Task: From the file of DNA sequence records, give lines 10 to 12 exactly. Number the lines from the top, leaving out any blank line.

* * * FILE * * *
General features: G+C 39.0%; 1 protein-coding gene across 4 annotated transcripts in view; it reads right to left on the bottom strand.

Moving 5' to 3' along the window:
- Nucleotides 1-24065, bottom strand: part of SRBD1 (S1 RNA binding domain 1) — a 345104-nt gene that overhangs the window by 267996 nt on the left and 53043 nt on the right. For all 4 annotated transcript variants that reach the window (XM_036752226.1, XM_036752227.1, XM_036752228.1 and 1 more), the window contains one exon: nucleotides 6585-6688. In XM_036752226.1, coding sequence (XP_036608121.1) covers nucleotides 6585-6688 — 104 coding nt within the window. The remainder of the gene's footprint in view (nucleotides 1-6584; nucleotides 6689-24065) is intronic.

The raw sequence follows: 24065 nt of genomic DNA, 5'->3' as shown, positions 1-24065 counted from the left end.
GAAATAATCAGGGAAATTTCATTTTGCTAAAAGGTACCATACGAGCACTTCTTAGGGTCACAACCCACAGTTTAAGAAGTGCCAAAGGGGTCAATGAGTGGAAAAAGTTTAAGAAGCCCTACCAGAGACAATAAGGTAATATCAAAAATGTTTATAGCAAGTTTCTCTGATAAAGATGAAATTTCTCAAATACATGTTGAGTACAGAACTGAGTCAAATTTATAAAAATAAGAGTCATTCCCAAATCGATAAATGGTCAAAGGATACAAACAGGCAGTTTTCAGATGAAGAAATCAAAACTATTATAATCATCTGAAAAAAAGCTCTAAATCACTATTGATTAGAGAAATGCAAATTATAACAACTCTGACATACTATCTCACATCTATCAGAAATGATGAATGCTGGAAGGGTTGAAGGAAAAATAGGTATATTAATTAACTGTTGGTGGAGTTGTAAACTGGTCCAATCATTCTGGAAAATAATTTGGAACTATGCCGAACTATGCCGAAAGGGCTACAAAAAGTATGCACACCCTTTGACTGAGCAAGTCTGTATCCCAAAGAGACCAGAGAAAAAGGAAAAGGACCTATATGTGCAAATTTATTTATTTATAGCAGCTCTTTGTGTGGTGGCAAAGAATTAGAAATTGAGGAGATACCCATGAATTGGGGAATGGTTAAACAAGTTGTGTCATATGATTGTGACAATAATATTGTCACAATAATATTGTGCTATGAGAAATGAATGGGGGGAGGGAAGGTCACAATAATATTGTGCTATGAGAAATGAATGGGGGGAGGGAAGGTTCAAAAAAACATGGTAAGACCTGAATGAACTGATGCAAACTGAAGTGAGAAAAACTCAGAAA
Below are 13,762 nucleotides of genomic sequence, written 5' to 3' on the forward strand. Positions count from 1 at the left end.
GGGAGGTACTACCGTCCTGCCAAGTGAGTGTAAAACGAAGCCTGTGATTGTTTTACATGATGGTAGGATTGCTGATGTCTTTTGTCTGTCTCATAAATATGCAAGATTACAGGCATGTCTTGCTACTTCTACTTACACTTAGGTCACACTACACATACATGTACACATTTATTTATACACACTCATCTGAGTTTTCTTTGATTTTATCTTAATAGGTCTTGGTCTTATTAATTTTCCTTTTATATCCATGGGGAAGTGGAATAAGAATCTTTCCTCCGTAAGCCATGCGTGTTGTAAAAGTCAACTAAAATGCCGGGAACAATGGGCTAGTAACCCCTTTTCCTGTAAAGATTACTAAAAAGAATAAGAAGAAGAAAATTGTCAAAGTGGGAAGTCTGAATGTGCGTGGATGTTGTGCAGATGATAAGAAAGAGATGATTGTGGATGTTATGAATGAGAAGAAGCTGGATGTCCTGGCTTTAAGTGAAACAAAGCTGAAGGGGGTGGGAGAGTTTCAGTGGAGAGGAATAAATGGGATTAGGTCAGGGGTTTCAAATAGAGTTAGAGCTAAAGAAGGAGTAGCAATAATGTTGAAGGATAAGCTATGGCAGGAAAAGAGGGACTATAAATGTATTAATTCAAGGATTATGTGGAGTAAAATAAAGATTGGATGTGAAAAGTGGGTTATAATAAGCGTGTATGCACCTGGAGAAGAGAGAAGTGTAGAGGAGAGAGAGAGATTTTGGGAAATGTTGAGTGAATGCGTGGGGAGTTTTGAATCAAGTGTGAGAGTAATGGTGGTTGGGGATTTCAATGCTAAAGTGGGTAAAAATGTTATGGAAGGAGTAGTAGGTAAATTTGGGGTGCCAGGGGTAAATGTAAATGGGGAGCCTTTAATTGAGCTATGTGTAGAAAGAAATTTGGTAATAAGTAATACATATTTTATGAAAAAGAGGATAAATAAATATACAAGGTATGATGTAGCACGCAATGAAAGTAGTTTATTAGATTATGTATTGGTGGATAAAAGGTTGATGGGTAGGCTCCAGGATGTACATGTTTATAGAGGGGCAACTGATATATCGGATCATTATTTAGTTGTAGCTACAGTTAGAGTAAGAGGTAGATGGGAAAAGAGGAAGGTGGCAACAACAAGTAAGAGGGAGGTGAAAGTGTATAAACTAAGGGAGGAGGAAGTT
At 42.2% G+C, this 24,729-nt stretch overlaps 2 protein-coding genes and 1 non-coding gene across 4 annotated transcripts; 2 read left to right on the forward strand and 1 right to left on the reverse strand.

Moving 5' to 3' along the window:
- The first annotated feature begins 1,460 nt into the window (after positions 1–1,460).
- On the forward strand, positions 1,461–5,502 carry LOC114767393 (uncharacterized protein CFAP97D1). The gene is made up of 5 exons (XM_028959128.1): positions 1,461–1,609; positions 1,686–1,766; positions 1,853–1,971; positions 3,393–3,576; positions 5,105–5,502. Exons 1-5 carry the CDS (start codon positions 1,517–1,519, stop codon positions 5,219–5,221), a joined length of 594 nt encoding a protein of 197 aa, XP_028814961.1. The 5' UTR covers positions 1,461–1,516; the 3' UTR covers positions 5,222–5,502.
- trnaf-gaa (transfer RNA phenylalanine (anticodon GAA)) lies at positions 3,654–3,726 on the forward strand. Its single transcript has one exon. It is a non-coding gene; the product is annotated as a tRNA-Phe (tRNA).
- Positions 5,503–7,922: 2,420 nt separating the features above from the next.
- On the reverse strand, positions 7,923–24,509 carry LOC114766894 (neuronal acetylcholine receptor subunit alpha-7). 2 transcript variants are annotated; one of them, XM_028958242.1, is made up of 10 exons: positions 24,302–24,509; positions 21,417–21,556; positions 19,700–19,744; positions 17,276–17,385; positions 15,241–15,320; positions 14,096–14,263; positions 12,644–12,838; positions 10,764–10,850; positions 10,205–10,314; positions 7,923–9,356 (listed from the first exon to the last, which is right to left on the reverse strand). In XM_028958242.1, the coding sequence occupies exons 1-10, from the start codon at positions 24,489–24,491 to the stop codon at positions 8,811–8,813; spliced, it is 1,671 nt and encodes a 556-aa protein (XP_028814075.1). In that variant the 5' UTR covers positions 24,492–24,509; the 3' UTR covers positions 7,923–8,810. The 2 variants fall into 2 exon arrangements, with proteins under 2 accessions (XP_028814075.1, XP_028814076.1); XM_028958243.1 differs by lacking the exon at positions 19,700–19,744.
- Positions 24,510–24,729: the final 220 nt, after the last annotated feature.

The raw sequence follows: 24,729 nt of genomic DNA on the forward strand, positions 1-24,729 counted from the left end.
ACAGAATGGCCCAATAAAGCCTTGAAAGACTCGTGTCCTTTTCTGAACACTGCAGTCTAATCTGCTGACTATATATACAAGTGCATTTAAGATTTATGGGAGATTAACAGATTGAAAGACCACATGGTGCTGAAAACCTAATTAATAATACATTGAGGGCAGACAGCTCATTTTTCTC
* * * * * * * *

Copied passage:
- The first annotated feature begins 1,460 nt into the window (after positions 1–1,460).
- On the forward strand, positions 1,461–5,502 carry LOC114767393 (uncharacterized protein CFAP97D1). The gene is made up of 5 exons (XM_028959128.1): positions 1,461–1,609; positions 1,686–1,766; positions 1,853–1,971; positions 3,393–3,576; positions 5,105–5,502. Exons 1-5 carry the CDS (start codon positions 1,517–1,519, stop codon positions 5,219–5,221), a joined length of 594 nt encoding a protein of 197 aa, XP_028814961.1. The 5' UTR covers positions 1,461–1,516; the 3' UTR covers positions 5,222–5,502.
- trnaf-gaa (transfer RNA phenylalanine (anticodon GAA)) lies at positions 3,654–3,726 on the forward strand. Its single transcript has one exon. It is a non-coding gene; the product is annotated as a tRNA-Phe (tRNA).